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Lambda Ping

Lambda Ping is a small service which checks the HTTP response code and latency for one or more supplied endpoints. It returns this data both directly in the form of a JSON object that can be consumed by other applications, as well as saving the results to CloudWatch.

Because the data is in CloudWatch, you can use the results to trigger other events when an endpoint fails/recovers or performs too slowly by creating CloudWatch Alarms with the metrics recorded. For example, it becomes very easy to send alerts on endpoint health, trigger another Lambda or consume the alarm with another AWS service such as Route53 failover.

Cloudwatch Example

How it works

Once supplied with a JSON list of HTTP or HTTPS endpoints, this Lambda hits them concurrently and returns the status code and total query time. We take advantage of NodeJS's callback model to allow easy concurrent execution when running the tests, so the Lambda only runs for as long as it takes for the slowest query to complete. A max timeout of 10 seconds applies.

Why not ICMP?

Sadly there is no way to do ICMP pings from inside AWS Lambda currently - the main issue is that the container environment that Lambdas run inside of lacks the CAP_NET_RAW capability needed to allow an application to use raw sockets.

There's no way around this, even trying to use the command line ping utility inside the Amazon Linux container the Lambda runs inside of won't work.

The annoyance of course is that this means anything you want to monitor needs to be running a webserver of some kind. It doesn't have to be a full-blown installation of Apache, you could use one of the many higher languages to make a one line web server or if you get really desperate, here's one in C code.

This sucks, I want better metrics

If you're really serious about your monitoring and metrics, you probably want to look at something like Smokeping which has much better stats and graphing for the purpose of packet loss and latency than this Lambda will ever be capable of with CloudWatch graphs.


The application can be deployed following the standard Serverless Framework procedures. For example, to deploy a prod instance to ap-southeast-2:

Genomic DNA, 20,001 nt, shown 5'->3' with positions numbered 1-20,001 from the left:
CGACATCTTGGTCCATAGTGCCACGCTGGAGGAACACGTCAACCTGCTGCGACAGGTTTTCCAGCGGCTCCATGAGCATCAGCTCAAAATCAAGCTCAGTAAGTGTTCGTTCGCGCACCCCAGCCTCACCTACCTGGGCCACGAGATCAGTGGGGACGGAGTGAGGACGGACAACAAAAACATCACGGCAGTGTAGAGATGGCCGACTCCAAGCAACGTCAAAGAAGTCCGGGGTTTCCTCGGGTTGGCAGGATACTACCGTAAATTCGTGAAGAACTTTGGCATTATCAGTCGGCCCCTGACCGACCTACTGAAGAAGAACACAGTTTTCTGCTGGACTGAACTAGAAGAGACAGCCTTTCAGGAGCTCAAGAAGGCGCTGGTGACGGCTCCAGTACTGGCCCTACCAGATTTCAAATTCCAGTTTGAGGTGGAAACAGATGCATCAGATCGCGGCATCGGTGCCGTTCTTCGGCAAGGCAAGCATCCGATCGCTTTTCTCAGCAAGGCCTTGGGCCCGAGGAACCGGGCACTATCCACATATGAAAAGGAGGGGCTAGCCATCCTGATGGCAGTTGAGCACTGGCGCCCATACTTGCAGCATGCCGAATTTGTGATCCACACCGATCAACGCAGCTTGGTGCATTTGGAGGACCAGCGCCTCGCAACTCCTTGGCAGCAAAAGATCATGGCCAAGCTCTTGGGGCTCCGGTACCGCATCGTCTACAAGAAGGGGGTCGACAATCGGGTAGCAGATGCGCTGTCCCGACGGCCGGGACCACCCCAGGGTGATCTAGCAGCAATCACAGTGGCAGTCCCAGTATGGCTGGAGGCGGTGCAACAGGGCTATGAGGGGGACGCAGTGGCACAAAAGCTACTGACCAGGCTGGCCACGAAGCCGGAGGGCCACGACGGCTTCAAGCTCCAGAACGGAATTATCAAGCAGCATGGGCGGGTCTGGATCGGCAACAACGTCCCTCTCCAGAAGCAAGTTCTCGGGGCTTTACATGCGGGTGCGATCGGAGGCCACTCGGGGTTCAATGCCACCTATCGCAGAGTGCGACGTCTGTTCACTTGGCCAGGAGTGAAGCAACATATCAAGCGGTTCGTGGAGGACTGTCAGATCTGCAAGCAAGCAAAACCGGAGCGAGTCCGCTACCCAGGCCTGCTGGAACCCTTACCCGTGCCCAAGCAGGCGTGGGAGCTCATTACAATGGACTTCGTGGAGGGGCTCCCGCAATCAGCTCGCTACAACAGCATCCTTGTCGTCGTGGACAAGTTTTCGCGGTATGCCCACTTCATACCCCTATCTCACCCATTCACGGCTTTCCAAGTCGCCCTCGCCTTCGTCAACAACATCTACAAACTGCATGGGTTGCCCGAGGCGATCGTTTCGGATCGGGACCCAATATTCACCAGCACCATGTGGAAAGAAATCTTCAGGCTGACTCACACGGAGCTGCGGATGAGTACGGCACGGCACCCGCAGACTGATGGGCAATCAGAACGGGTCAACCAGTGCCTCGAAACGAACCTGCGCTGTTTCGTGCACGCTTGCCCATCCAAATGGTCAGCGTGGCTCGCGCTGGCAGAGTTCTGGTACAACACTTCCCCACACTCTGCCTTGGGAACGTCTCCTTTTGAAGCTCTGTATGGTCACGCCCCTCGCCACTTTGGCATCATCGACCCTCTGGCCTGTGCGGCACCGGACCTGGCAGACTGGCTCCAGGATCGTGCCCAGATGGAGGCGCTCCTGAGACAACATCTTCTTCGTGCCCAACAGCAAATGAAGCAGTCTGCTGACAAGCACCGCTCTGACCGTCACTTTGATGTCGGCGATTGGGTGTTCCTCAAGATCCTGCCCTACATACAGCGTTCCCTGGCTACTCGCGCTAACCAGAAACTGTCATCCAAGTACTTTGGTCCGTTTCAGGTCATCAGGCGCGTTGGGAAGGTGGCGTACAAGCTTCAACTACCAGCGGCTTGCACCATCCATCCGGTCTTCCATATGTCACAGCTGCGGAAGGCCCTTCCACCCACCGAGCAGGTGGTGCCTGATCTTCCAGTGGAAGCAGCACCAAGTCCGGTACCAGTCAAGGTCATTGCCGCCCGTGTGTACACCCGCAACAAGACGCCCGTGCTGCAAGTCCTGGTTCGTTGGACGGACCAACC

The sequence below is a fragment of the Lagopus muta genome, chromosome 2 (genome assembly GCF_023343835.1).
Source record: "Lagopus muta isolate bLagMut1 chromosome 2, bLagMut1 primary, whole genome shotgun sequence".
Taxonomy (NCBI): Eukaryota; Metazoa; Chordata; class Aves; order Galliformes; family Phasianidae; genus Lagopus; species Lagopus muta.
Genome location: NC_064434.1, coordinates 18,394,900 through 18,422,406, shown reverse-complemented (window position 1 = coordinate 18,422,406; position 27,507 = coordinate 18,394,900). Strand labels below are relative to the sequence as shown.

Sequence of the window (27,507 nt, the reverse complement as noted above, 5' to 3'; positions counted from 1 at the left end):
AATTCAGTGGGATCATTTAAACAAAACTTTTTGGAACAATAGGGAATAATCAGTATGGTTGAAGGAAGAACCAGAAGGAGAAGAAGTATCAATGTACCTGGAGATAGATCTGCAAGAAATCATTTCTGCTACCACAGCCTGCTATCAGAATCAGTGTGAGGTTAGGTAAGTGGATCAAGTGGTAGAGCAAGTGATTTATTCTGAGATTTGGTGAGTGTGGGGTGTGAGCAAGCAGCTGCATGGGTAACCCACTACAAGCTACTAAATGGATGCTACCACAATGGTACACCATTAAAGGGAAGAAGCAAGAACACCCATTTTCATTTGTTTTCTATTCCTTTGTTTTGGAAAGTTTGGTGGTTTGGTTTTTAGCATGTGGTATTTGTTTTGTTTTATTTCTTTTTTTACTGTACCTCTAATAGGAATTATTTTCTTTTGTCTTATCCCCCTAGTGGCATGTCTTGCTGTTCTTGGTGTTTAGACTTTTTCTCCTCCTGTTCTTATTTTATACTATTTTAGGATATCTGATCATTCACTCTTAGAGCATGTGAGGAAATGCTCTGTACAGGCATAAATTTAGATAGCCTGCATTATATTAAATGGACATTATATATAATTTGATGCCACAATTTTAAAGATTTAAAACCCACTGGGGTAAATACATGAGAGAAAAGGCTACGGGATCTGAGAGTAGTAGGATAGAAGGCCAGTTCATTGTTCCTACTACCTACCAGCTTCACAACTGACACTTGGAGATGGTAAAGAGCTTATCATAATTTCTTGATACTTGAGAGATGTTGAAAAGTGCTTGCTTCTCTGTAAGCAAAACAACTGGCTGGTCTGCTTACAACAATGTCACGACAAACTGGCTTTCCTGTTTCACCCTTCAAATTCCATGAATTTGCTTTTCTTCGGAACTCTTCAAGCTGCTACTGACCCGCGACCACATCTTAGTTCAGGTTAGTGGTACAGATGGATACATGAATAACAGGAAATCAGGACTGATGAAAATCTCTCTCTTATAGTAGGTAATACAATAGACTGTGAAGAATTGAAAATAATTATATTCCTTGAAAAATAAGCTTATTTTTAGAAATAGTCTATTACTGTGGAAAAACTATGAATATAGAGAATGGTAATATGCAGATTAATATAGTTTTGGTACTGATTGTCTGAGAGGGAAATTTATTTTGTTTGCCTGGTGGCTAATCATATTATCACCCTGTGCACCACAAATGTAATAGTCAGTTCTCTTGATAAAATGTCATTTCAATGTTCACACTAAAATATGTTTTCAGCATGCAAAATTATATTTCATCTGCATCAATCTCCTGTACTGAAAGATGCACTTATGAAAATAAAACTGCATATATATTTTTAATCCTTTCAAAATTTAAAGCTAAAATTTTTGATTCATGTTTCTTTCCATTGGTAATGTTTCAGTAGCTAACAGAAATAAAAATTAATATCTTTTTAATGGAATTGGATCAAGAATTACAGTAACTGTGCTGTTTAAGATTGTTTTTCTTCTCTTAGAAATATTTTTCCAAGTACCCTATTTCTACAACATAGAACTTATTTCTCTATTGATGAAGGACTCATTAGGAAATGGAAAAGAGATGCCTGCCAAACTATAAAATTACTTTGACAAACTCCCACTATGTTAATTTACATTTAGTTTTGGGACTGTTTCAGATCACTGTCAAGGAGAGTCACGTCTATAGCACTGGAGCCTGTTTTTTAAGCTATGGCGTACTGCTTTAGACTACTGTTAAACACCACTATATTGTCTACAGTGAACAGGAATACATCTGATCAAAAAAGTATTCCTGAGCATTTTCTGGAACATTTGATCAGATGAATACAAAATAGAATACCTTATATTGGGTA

serverless deploy --stage prod --region ap-southeast-2


To use the Lambda manually, invoke the Lambda with a JSON object defining the endpoints as an array:

serverless invoke --stage prod --region ap-southeast-2 \
--function http \
--data '["", ""]'

The function returns a JSON object with the results.

    "": {
        "statusCode": 200,
        "durationMS": 169.88141500001075
    "": {
        "statusCode": 200,
        "durationMS": 6757.3228579999995

Generally you'll probably want to automatically ping the endpoints on a regular basis. To do this, create a CloudWatch event on a scheduled basis. This allows you to have complete flexibility over when and how frequently you execute your pings - for example, you might ping one endpoint every minute, whilst another might only need to be once an hour.

To do this, first install the Lambda as per the instructions above and modify the CloudWatch Event Configuration section in serverless.yml.

    memorySize: 128 # MB
    timeout: 30 # seconds
    # CloudWatch Event Configuration:
      - schedule:
          name: lambda-ping-${opt:stage}-5min
          description: 'Ping HTTP endpoints every 5 minutes'
          rate: rate(5 minutes)
          enabled: true
            - ''
            - ''

Or you can manually create a new CloudWatch event by:

  1. Access the CloudWatch Events console.
  2. Create Rule
  3. Select the Schedule option for Event Source.
  4. Choose your desired rate of execution.
  5. Add Target. It should default to Lambda Function.
  6. Select the ping-STAGE-http Lambda from the dropdown.
  7. Configure input to use Constant (JSON text)
  8. Add the array of endpoints to test on this schedule. For example: ["", ""]

You can create as many rules as you want, on as many different schedules as you want. Note that is is more cost effective to test as many endpoints using the fewest rules possible, since all endpoints in a single rule get tests concurrently reducing our Lambda's execution time.

Example CloudWatch Event


All manner of contributions are welcome in the form of a Pull Request.


Copyright (c) 2017 Jethro Carr

Licensed under the Apache License, Version 2.0 (the "License");
you may not use this file except in compliance with the License.
You may obtain a copy of the License at

Unless required by applicable law or agreed to in writing, software
distributed under the License is distributed on an "AS IS" BASIS,
See the License for the specific language governing permissions and
limitations under the License.


Check response code & latency of remote endpoints and graph in CloudWatch







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